However, a general rule of thumb is to apply no more than 1 pound of nitrogen per 1,000 square feet every 6 to 8 weeks during the growing season.

An application of one-half pound per 1000 square feet is a safe starting point. The lower application rate would also apply if you are adding any other nutrients to the garden, including compost.

To find how much nitrogen a specific fertilizer contains, look at the first number (nitrogen) of the NKP label. 

If the container is labeled 20-10-10, the 20 tells you that 20 percent of the fertilizer is nitrogen and 5 pounds of fertilizer contains 1 pound of nitrogen.

All the fertilizer in the bag is equal to 100 percent and 20 percent of the bag is nitrogen. Then 100/20=5 pounds of bagged fertilizer to equal 1 pound of actual nitrogen. So we would apply 5 pounds of fertilizer per 1000 square feet or 1/2 pound per 100 square feet.

Another example is the label states the NKP for the fertilizer is 10-12-5, the 10 tells you that 10% of the fertilizer is nitrogen. Therefore 10 pounds of fertilizer contains 1 pound of nitrogen.

Slow release granular fertilizers are simple to use but do not appear to conform to the one pound rule above.

This is because as the time over which the fertilizer is released to the plants increases, the amount of slow release fertilizer applied increases and with it the amount of nitrogen.

Osmocote 14-14-14 is applied at 14 pounds (which contains 2 pounds of nitrogen) per 1000 square feet. This fertilizer typically lasts 3-4 months.

Osmocote 15-9-12 is applied at 20 pounds (which contains 3 pounds of nitrogen) per 1000 square feet. This fertilizer typically lasts 5-6 months.

Natural granular fertilizers are so varied that following the label directions is a must for new users and if you have questions, contact the manufacturer. The information above will help you with interpreting the label.  

How Often Should I Fertilize My Hostas

With man-made chemical granular fertilizers, the 6 to 8 week application period is a good starting place.

If you want to provide a more constant supply of fertilizer and feed them every 2 weeks instead of every 6 weeks, the amount of fertilizer in the 2 week feeding period needs to be reduced to prevent overfeeding and poor quality plants.

I find that six weeks is a good starting point.

The math is simple. Three applications in the six-week period would add three times the fertilizer as the six week feeding. To correct this, just divide the 1 pound of nitrogen per thousand square feet by three and feed 1/3 of a pound per 1000 square feet every two weeks.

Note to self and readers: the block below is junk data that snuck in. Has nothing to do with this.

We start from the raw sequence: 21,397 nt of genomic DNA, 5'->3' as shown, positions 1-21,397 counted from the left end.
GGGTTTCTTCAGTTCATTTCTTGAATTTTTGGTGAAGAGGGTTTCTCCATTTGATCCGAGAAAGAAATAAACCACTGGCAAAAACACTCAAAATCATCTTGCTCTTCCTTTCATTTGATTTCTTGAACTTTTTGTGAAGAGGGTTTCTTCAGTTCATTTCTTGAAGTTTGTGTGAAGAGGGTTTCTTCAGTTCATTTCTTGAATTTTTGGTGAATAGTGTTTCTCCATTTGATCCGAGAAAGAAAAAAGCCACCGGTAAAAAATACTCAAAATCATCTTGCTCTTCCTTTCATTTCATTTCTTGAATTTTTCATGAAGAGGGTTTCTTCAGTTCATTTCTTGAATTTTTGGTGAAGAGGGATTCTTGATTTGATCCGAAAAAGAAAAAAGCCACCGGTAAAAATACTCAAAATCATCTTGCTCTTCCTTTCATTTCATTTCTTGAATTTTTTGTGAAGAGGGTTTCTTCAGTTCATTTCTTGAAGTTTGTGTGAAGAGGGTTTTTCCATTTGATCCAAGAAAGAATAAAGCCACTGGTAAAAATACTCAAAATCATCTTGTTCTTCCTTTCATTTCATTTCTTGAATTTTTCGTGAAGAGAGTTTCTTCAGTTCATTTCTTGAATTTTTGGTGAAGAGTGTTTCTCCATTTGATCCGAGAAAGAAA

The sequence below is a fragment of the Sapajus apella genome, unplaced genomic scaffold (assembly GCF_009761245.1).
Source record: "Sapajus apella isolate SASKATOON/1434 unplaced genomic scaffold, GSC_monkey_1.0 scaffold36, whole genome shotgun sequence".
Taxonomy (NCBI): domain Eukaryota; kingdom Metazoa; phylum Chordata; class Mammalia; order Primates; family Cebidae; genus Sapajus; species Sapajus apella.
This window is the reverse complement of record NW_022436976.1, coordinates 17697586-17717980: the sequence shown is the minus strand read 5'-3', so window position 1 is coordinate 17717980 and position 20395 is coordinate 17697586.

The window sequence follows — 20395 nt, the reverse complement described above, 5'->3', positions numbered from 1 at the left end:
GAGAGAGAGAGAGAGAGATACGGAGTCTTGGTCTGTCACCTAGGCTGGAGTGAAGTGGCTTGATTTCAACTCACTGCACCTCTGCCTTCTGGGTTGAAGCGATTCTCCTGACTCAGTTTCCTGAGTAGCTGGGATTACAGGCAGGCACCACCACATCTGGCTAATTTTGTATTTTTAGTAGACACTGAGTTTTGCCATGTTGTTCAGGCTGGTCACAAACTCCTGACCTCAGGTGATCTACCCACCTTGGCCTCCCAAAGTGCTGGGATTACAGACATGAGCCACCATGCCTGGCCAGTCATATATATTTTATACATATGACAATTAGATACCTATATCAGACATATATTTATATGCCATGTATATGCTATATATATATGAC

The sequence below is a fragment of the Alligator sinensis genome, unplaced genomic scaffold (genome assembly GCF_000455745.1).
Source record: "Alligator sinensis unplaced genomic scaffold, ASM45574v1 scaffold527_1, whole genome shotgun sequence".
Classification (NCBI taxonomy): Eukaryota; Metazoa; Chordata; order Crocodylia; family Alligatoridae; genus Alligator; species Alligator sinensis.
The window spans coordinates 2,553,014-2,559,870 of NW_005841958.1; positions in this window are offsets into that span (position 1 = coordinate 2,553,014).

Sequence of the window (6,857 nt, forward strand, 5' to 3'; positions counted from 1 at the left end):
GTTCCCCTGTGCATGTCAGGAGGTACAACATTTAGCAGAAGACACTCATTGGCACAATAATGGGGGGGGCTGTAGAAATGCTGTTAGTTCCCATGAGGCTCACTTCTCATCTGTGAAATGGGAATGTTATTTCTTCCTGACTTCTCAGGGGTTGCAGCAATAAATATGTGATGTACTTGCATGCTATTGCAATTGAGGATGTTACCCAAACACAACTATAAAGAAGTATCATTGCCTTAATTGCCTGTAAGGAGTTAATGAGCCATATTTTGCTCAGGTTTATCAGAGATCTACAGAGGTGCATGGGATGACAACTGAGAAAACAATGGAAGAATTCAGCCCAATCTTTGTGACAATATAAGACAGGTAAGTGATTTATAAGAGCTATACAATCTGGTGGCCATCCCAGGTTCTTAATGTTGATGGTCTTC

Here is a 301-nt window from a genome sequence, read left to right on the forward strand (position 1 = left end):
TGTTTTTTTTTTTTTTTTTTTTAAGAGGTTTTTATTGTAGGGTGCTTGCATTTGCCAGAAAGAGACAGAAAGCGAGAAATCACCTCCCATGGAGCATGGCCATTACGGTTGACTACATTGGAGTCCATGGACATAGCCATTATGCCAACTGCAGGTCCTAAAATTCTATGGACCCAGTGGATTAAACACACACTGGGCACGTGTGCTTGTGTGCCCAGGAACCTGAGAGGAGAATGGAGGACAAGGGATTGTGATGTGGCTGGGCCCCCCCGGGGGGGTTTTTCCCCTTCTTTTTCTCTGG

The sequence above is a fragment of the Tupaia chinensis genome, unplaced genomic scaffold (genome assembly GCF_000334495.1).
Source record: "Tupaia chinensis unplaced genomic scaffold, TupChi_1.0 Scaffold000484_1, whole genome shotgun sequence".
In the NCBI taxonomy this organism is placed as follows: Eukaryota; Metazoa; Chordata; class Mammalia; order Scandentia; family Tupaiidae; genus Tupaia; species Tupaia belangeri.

More work for you and some improvement in your plants. My suggestion is do the six weeks and see how your hostas perform. If they look like they are going downhill towards the end of the six weeks, try a feeding every three weeks.

With slow-release, granular fertilizers again just follow the directions on the label and only vary the timing with experience.

To repeat myself with natural granular fertilizers again just follow the directions on the label and only vary the timing with experience.

What About Granular Fertilizer for My Container Hostas

Should you use ordinary granular fertilizer to feed your container hostas? No, I do not recommend it.

Can you feed your container plants with inexpensive granular fertilizer? Yes, you can and it is done successfully.

Why should you avoid using ordinary fertilizer in your containers?

First, it is difficult to add the correct amounts to a group of containers of assorted sizes and overfeeding can and does happen easily.

Second containers require frequent watering, which quickly flushes out the fertilizer, causing a feast or famine situation. Adding more fertilizer does not improve the situation and is like to damage your plants from over fertilization.

Stick with slow-release or liquid fertilizers. You and your plants will be happier.

Closing Thoughts

Most of us grow plants for the beauty they provide and the sense of accomplishment that accompanies success.

Fertilizers are flexible in that if enough is not applied, your plants will most likely still grow and look good but will not reach their maximum potential.  

Over fertilizing, on the other hand, can be deadly and can stunt the plant’s growth, cause them to be weak and spindly or increase their susceptibility to diseases and insect damage.

This article provides a background for using granular fertilizers. But success usually comes easily by choosing the fertilizer that fits your needs, that you feel comfortable using, and simply following the directions on the fertilizer label.